I, Too, Am Harvard.
A photo campaign highlighting the faces and voices of black students at Harvard College. 63 students participated, sharing their experiences with ignorance and racism. "Our voices often go unheard on this campus, our experiences are devalued, our presence is questioned-- this project is our way of speaking back, of claiming this campus, of standing up to say: We are here. This place is ours. We, TOO, are Harvard." [more inside]
posted by zarq
on Mar 5, 2014 -
Sudbury Valley School
- "It upends your views about what school is for, why it has to cost as much as it does, and whether our current model makes any sense at all. But what's most amazing about the school, a claim the founders make which was backed up by my brief observations, my conversations with students, and the written recollections of alumni, is that the school has taken the angst out of education. Students like going there
, and they like their teachers. Because they are never made to take a class they don't like, they don't rue learning. They don't hate homework because they don't have homework. School causes no fights with their parents." (previously
) [more inside]
posted by kliuless
on Jan 8, 2014 -
The Course of Their Lives.
While much in medicine has changed over the last century, the defining course of a first year medical student's education is still 'Gross Anatomy.' This is their hands-on tour of a donated cadaver -- an actual human body -- and is an experience which cannot be replicated by computer models. When Milwaukee Journal Sentinel reporter Mark Johnson came up with the idea of following a med school gross anatomy class for a feature story, his editor challenged him to make it different. So he chose to intertwine the students' stories with that of Geraldine 'Nana' Fotsch, a living future donor, as sort of a stand-in for the cadaver. (Via
. This four-part series contains descriptions of a human dissection. Some may find it disturbing.
) [more inside]
posted by zarq
on Oct 19, 2013 -
'In life, “no two people regard the world in exactly the same way,” as J. W. von Goethe says. Everyone sees and reacts to things in different ways. Even though they may see the world in similar ways, no two people’s views will ever be exactly the same. This statement is true since everyone sees things through different viewpoints
posted by crayz
on Feb 6, 2012 -
The Higher Education (Debt) Bubble
- "[H]igh and increasing college costs mean students need to take out more loans, more loans mean more securities lenders can package and sell, more selling means lenders can offer more loans with the capital they raise, which means colleges can continue to raise costs. The result is over $800 billion in outstanding student debt, over 30 percent of it securitized, and the federal government directly or indirectly on the hook for almost all of it. If this sounds familiar, it probably should... [more inside]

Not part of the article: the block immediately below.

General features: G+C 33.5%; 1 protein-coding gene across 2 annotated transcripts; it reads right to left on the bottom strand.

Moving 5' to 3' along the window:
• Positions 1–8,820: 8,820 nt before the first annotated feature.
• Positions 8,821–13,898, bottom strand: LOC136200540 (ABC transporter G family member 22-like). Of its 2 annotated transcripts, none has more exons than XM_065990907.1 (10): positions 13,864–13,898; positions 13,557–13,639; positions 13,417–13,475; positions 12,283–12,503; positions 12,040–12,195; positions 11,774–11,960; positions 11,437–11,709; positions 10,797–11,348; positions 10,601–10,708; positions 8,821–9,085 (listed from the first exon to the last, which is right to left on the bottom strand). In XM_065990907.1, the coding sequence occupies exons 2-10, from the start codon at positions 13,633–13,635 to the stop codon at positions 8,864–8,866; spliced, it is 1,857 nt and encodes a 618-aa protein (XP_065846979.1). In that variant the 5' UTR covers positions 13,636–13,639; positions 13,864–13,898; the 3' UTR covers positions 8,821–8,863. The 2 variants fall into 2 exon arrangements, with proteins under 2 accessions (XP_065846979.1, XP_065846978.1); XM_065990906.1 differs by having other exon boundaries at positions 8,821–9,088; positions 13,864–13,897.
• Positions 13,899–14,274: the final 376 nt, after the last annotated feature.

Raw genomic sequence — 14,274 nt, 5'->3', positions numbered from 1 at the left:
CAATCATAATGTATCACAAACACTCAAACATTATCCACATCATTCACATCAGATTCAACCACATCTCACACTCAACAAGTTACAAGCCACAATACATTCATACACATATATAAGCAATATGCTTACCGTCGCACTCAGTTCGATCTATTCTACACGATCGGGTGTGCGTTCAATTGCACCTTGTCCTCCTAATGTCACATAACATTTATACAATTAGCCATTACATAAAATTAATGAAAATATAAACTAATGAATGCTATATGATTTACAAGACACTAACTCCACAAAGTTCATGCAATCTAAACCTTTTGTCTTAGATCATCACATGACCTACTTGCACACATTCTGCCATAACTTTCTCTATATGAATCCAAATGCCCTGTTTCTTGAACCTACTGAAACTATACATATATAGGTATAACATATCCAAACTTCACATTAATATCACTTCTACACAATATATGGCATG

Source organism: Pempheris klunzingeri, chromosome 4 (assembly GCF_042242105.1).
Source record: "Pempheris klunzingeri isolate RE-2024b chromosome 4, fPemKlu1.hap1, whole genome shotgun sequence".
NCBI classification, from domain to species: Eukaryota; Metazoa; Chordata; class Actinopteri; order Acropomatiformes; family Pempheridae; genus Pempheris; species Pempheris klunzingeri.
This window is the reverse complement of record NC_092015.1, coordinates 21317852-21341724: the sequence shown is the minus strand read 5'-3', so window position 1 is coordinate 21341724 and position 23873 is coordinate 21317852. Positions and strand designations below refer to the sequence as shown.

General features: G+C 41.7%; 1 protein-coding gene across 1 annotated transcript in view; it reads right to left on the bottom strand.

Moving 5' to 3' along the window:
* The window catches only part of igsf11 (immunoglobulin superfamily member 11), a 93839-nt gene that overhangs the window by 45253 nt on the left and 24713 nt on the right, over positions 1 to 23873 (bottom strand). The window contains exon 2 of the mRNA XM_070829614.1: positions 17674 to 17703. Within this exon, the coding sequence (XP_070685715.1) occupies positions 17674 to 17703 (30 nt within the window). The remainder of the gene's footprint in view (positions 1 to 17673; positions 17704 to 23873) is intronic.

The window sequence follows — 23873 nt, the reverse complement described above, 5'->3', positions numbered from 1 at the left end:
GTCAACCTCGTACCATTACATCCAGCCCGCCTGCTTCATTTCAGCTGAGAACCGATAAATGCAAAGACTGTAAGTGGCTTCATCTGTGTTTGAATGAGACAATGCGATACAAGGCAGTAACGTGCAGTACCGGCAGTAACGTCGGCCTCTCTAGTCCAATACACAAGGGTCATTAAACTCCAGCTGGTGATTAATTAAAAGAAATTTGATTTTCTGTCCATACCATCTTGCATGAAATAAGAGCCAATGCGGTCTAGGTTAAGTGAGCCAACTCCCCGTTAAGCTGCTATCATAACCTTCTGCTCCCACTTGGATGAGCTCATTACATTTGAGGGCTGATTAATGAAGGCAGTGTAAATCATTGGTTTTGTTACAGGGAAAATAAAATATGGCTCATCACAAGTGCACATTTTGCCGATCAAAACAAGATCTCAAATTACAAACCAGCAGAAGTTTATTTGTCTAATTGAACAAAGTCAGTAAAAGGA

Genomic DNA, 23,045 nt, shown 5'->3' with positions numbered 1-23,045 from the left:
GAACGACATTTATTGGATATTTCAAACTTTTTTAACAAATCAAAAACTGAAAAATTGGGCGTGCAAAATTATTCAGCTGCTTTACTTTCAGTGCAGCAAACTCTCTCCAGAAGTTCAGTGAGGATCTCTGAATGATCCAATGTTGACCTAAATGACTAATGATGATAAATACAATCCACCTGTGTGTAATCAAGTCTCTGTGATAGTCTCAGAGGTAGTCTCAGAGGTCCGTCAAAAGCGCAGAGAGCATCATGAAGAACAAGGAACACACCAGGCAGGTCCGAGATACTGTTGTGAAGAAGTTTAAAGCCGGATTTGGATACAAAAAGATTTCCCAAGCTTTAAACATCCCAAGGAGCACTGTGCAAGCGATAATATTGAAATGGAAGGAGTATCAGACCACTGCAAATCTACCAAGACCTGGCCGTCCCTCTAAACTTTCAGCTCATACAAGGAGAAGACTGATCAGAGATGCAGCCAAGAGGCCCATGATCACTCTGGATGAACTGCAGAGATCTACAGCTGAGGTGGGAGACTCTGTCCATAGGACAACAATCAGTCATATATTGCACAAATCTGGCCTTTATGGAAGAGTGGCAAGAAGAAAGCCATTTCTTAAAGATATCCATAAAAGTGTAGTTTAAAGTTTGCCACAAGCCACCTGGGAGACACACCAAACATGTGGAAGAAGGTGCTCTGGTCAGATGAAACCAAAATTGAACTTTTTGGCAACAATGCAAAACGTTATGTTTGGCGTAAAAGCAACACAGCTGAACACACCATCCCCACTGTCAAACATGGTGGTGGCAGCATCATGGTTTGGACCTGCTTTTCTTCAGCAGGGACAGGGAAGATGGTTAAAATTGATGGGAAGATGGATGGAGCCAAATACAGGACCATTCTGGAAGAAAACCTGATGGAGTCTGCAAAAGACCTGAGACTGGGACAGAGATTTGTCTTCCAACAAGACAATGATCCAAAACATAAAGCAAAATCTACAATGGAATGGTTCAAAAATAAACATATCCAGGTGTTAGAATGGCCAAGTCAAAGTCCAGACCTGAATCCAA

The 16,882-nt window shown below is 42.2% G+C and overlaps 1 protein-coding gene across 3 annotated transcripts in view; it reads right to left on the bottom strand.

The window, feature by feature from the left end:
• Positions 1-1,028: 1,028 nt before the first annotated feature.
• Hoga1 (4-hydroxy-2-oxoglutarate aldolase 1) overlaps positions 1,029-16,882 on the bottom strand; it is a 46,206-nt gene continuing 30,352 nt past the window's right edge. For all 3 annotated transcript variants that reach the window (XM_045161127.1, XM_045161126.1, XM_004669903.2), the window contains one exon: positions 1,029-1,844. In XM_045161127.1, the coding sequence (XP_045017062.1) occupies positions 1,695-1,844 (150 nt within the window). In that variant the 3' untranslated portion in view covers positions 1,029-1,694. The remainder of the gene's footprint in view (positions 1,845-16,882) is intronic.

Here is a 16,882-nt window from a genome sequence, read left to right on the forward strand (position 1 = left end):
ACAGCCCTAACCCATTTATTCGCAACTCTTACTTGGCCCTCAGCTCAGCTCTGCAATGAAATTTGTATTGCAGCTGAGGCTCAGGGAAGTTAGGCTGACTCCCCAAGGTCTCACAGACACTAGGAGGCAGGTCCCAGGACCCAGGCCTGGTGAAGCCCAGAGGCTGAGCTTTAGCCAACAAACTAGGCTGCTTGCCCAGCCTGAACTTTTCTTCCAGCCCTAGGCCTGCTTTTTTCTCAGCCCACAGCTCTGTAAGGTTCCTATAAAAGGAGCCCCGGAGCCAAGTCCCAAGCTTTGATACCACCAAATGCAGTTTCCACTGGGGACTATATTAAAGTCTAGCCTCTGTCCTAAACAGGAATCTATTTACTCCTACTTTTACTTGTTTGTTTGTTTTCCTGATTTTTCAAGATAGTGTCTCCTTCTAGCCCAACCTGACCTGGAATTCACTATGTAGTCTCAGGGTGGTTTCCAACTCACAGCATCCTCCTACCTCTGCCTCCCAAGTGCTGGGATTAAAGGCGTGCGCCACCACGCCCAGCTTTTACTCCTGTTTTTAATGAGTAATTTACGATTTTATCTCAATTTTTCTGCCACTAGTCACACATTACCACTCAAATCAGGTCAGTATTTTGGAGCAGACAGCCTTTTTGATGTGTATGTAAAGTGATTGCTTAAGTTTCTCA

posted by kliuless
on May 17, 2011 -
NEA Jazz in the Schools
takes a step-by-step journey through the history of jazz, integrating that story with the sweep of American social, economic, and political developments. This multi-media curriculum is designed to be as useful to high school history and social studies teachers as it is to music teachers. Start with the introductory video
to get a feel for the place. The education outline contains five lessons
. If you just want to listen, all the music samples
are on one page. Perhaps you're more interested in individual artist biographies
, or a jazz history timeline
. [more inside]
posted by netbros
on May 21, 2009 -
of Americans want the teaching of 'evolutionism' replaced outright. (Yeah, I know it's hackneyed but 37%??)
posted by jonvaughan
on Nov 25, 2004 -
MIT's OpenCourseWare project
. Course materials for over 700 classes offered at the school, including syllabi, reading lists, related educational links for the self-learner. Get your knowledge on!!
posted by archimago
on Jun 21, 2004 -
A thirteen year-old kid gets suspended for three days for using a DOS command to send a one-word message to all 80 computers on his school's network. Even more charming is that the computer teacher of his school apparently doesn't know much about the computicatin' machines.
posted by Ufez Jones
on Jan 9, 2004 -
Gene Wolfe declared "unfair" by snotty brats.
Wolfe, a man who has given us some of the finest fantasy novels of the past three decades, was slated to teach writing at the Odyssey workshop
. He graded the manuscripts with tough comments. But the students took this personally and complained to director Jeanne Cavelos. Wolfe, being the gentleman that he is, left the workshop. Here's a sample of one student's arrogance
. Now if I had the opportunity of learning from a master and he told me that my shit stank, then I'd listen. Why have workshops and educational opportunities prioritized feeding this "I'm okay, you're okay" narcissism over developing talent?